My Lords, since 2010, the number of women on FTSE 350 boards has more than doubled, and there are now only 11 all-male boards. Last November, the government-commissioned, business-led Hampton-Alexander review published its first report, focused on senior executive positions in FTSE companies. The Government support the challenging targets for 33% of senior leadership positions in the FTSE 100 and 33% of FTSE 350 board directors to be women by 2020.
Does my noble friend agree that the private sector has much to learn from the pioneering work we led in the Cabinet Office in the coalition Government, when the proportion of women newly appointed to the boards of public bodies rose from 36% to over 48% by 2015? The key barrier that we broke down was an excessive insistence on previous track record and experience in similar roles, which meant the same people being constantly recycled from one public body to another. I am told the same constraints often operate in the private sector. Will my noble friend explore whether replacing the requirement to show a lengthy track record with an insistence on talent and capability could achieve the same breakthrough in the private sector?
My noble friend makes a very valid point, and I congratulate her on her extensive work on modernising and increasing diversity in the public appointments system. During the Davies review, the Government launched a code of conduct for executive search firms, which required signatories to ensure that significant weight is given to relevant skills, competencies and personal capabilities, rather than just a narrow focus on career experience. The Hampton-Alexander review continues a focus on recruitment: the fifth recommendation in its first report is for search firms to redouble their efforts and consider extending the code of conduct to include recruitment to senior executive roles.
My Lords, on this International Women’s Day, I am wearing this purple scarf in support of the thousands of women demonstrating outside this place for pensions justice. I raise the issue of women on sporting boards, whose numbers are actually declining. The Women in Sport survey found that almost half of Britain’s sporting bodies are failing to meet the 30% target set for them. Will the Minister use this opportunity to reinforce to them the serious threat that they are under of losing their funding unless this injustice is rectified?
I certainly concur with the noble Baroness that women’s representation on sporting boards is woeful. In fact, I had a very interesting conversation with the noble Baroness, Lady Grey-Thompson, about the generally male attitude in sport. What I said to my noble friend absolutely applies to sport: women on boards enhance the professions and sports that they represent, rather than the other way round.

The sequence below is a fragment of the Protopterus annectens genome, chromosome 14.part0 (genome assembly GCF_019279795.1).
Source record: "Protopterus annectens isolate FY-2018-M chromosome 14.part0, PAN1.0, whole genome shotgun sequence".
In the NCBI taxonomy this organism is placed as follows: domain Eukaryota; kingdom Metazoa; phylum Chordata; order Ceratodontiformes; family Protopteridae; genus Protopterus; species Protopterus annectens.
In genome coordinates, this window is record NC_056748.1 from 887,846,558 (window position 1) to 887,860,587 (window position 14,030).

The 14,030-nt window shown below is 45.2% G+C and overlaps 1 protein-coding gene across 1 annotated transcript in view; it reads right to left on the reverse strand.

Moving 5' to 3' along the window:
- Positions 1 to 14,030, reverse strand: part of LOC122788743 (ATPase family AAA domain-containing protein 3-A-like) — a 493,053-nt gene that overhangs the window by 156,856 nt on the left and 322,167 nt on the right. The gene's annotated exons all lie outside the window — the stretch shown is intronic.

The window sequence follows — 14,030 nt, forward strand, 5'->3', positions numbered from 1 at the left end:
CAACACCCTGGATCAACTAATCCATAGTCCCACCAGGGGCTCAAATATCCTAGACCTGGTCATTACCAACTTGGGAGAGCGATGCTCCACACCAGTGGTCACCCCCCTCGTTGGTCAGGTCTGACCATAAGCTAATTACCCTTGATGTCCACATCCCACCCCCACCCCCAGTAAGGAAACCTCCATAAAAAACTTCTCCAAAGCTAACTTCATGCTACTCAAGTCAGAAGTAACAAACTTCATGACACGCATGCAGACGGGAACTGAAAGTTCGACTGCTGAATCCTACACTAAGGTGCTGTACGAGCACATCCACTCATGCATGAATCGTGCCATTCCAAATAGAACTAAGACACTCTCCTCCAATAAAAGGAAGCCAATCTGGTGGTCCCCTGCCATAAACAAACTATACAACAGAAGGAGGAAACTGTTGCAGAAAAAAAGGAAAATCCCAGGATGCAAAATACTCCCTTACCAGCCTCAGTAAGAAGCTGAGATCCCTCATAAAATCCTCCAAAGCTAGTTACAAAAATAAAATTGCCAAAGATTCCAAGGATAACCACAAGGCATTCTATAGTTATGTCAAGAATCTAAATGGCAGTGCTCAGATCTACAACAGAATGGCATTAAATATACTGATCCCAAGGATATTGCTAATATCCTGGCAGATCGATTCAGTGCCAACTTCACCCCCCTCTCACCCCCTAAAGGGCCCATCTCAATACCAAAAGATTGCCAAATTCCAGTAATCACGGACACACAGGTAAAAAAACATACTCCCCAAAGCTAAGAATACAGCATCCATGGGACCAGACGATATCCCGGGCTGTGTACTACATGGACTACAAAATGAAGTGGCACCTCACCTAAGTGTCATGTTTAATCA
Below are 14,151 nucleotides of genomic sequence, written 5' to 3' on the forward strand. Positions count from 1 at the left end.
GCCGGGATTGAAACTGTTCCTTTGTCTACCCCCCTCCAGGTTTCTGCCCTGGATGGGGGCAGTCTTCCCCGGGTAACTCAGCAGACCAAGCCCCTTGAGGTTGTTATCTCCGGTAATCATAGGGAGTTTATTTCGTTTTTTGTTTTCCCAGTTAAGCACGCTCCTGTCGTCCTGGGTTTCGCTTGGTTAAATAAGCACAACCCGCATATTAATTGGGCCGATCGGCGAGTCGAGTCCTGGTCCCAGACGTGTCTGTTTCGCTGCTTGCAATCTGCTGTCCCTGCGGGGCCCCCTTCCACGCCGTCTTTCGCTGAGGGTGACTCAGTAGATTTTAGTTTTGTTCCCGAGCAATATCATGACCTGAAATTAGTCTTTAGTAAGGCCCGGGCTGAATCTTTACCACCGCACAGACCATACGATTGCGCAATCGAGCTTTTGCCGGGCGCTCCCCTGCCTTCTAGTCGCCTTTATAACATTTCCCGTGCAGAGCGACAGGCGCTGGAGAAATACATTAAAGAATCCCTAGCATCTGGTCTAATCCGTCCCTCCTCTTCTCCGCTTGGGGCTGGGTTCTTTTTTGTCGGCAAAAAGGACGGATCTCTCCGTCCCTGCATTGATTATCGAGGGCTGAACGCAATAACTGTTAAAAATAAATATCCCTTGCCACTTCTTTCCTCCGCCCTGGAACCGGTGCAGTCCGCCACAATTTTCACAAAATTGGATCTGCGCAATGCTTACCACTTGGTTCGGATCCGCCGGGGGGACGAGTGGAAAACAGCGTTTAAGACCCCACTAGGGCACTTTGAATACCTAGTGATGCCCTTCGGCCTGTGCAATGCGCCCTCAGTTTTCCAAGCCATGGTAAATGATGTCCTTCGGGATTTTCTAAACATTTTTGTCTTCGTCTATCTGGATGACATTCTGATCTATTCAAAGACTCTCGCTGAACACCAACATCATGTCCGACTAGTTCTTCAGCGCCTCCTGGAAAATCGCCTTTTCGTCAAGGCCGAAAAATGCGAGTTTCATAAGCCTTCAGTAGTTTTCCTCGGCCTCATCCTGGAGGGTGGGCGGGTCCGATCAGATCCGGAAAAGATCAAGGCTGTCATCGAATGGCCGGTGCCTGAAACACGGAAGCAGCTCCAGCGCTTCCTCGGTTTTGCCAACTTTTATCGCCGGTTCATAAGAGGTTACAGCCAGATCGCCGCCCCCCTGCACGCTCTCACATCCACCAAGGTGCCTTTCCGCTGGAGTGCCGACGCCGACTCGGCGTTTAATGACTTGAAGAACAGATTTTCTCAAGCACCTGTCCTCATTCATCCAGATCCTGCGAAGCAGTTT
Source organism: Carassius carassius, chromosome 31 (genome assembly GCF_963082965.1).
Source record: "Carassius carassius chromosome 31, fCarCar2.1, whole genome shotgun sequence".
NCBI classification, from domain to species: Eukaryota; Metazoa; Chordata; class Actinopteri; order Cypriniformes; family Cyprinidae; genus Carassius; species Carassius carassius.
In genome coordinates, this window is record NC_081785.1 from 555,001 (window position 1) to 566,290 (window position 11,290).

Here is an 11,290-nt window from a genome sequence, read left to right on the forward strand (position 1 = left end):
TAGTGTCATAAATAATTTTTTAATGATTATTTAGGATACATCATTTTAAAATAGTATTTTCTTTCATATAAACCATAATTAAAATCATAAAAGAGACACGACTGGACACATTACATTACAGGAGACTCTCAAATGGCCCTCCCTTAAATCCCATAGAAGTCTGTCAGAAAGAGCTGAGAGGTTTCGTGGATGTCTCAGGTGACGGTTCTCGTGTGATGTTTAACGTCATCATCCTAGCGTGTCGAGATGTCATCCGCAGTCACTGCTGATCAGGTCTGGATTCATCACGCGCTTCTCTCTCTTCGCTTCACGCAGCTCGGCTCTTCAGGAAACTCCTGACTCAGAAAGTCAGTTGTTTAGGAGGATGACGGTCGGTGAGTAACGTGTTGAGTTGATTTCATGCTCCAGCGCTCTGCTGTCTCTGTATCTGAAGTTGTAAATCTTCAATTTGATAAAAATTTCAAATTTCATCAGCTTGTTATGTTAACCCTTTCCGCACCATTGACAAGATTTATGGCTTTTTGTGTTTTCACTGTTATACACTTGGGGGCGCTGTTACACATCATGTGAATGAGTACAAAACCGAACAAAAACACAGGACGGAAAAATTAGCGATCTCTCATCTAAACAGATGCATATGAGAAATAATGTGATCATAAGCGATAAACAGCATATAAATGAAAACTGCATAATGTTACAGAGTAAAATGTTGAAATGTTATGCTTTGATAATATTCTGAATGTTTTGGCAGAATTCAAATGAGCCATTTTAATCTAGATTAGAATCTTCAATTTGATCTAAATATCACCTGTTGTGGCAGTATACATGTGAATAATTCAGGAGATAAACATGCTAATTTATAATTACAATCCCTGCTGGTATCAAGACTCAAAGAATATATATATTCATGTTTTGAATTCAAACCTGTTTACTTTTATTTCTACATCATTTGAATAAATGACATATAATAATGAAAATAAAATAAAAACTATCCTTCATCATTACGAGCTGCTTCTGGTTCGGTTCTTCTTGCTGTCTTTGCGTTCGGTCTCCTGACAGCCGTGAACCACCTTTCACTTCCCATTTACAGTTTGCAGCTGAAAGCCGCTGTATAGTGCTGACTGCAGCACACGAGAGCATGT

The noble Lord raises a very good point. In fact, my noble friend—I cannot remember her name; I can see her—Lady McGregor-Smith has done extensive work on this. On the back of that, the Government are setting up a Business Diversity and Inclusion Group chaired by the Business Minister, Margot James. It will bring together business leaders and organisations to co-ordinate action to remove barriers in the workplace and monitor employers’ progress. The noble Lord is absolutely right.
My Lords, does the Minister agree that this is a particularly appropriate time to have these Questions, because Marie Curie has just been honoured as a shining example of courage in driving back the frontiers of the unknown in supporting radiotherapy, although it cost her her life?
My Lords, although I look forward to the day when there are women on every FTSE board, there are those of us who believe that other boards, executive boards, often have much more power than company boards, where the number of women is at present even lower. I hope the Minister will agree that it is so important that we encourage women to break through the glass ceiling and get on to those executive boards in industry.
The noble Lord is absolutely right. If we look around this House, there are many examples of such women on executive boards. It is not just the non-exec boards, and it is not just who is on the board now; it is about looking at the pipeline of who is coming through, because it is from the pipeline that you will get your executive and non-executive members of the future.